I love Picross. But I also kind of hate Picross. Picross is Nintendo’s version of nonograms, a type of pencil-and-paper puzzle similar to crosswords or sudoku. That might sound boring at first, but there’s something about nonograms that make them more interesting in video game form than crosswords or sudoku. Perhaps it’s the Nintendo touch, but it might also be that the relative complexity of this type of puzzle makes it work better in an electronic format.
Picross starts with a square grid of unfilled tiles with each row and column bordered by a series of numbers. The idea behind picross is that you fill in uninterrupted blocks of tiles in each row or column based on the numbers that line the grid. So if a row has a 3 5 next to it, that means you need to fill in a string of 3 tiles followed by a string of 5 tiles with at least one unfilled tile in between these strings. The trick is that the tiles you fill in for that row or column must be consistent with the requirements of the columns or rows that run through it. The game is called Picross because each puzzle should make a crude pixelated image when the tiles are filled in correctly.
I think like most people in the U.S., I was introduced to Picross through Picross DS. I have to confess something now. I have a secret dark history with the Picross series, specifically, Picross DS. There were a few weeks of my life that I was maybe a little too hooked on that game. I would sit down after coming home in the afternoon and open up my DS and tell myself that I would only play for fifteen or twenty minutes, but before I knew it, hours would go by and the entire evening would have evaporated. I would complete one puzzle and would tell myself, just one more!, and keep going and going. I guess the dopamine rush I would get from solving each grid just made me not want to stop.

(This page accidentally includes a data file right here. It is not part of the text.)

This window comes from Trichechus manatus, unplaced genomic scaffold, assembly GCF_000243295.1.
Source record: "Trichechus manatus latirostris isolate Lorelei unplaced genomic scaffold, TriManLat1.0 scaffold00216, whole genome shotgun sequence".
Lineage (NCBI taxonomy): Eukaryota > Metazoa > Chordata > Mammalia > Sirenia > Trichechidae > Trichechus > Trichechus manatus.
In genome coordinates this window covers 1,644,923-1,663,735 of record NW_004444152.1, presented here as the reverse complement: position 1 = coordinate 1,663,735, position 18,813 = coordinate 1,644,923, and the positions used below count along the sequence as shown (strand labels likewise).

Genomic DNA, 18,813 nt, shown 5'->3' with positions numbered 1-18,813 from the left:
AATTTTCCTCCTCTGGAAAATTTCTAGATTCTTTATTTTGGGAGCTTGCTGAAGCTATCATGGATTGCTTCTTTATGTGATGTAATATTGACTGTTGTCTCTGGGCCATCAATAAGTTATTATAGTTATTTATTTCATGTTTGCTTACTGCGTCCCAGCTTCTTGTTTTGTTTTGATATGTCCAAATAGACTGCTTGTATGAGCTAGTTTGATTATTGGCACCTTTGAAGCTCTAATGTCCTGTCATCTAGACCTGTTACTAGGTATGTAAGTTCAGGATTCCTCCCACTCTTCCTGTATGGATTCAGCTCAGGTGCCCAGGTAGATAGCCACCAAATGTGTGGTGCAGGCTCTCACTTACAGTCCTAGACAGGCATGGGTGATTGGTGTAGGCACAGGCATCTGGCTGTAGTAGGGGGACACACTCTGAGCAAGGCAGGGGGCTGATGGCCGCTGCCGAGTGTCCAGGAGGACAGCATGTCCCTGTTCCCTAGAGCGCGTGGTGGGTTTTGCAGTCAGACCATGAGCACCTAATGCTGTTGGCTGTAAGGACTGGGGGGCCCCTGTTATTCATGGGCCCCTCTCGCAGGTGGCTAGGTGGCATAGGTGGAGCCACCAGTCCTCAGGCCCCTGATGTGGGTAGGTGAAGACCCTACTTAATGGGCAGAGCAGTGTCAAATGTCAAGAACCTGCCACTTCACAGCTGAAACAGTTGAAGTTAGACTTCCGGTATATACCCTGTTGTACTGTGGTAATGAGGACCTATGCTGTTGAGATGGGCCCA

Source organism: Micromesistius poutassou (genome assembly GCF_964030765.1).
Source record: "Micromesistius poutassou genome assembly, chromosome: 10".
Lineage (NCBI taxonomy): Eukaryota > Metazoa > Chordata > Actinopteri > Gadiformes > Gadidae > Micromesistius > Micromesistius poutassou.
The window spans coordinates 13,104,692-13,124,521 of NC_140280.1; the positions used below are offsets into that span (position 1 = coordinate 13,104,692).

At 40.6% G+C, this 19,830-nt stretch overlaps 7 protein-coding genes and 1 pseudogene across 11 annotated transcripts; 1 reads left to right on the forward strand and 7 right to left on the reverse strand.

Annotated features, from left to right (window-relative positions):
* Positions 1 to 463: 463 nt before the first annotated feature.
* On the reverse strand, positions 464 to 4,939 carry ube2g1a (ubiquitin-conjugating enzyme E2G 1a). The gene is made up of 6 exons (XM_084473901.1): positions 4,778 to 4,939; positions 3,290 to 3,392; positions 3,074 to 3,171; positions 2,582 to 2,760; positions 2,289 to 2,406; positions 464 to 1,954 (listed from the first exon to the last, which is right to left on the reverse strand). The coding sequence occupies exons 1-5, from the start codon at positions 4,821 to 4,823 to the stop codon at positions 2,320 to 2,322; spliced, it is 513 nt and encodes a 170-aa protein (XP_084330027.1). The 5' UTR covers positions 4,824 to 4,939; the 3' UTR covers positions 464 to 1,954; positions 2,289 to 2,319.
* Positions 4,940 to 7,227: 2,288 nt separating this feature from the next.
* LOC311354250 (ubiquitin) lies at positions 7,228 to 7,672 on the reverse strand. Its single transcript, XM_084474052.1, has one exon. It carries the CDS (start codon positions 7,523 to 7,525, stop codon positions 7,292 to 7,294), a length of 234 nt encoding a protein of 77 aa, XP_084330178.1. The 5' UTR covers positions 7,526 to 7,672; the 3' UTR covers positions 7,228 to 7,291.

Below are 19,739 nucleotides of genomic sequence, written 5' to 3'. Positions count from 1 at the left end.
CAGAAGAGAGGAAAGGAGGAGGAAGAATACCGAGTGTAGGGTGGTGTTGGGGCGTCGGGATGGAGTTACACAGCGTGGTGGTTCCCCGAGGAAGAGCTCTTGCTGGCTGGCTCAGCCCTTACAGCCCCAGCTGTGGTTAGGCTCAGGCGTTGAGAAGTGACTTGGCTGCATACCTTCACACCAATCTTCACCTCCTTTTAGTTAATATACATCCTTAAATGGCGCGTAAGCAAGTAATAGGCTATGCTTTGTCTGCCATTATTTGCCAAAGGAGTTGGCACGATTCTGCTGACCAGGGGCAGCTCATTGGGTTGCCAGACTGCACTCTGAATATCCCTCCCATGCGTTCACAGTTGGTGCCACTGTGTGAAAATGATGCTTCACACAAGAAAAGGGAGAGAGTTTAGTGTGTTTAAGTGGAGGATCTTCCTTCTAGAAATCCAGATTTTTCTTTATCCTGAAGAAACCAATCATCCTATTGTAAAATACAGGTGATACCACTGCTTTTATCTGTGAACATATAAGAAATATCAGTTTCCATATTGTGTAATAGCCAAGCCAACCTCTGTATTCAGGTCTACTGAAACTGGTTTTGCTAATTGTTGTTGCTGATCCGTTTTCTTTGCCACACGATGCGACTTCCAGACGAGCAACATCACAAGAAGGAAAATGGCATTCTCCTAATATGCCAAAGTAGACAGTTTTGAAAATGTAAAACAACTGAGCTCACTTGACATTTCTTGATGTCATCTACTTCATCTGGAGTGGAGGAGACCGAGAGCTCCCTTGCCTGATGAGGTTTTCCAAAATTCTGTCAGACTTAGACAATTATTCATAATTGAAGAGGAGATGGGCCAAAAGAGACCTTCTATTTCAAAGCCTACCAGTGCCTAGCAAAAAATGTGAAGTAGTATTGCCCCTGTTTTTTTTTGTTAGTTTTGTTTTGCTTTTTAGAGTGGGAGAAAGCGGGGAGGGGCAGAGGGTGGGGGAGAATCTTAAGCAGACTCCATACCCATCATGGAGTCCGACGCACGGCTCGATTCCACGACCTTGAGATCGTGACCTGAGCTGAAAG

Eventually, I sort of triggered on the fact that spending so much time with the game was probably unhealthy. I considered just throwing the game in the trash to deprive myself of the addiction, but I ultimately decided this would be wasteful. I distinctly remember pulling the game out of the DS and sticking it back in its case and then burying it deep within my closet so that it would be hard to get to. And with that, my obsession with the game just sort of dissipated.
Since then I’ve been more successful at playing new Picross games, although I haven’t played them all. I’ve been able to avoid falling down the rabbit hole that I did with Picross DS. But each time one comes out, I still get a little suspicious that it might make me fall into the old habit. I especially liked Picross 3D and a few of the Picross e games that were released on 3DS. Pokémon Picross I thought was interesting, but I’m not a big Pokémon guy and didn’t really feel the need to pay to unlock the full game.
The latest Picross game that I’ve hopped on board with is Picross S, recently released on the Switch. Unlike games like Picross 3D and Pokémon Picross that attempted to inject new ideas into the series, Picross S is a fairly standard expression of Picross. There are two modes, standard picross and mega-picross, each which I think have 150 puzzles a piece. The standard mode is Picross according to its most basic ruleset, while the mega-picross mode changes up the formula by having hints that span adjacent columns or rows. Mega-picross has been featured as a side mode in previous editions, but I think this game has the largest collection of mega-picross puzzles in the series yet.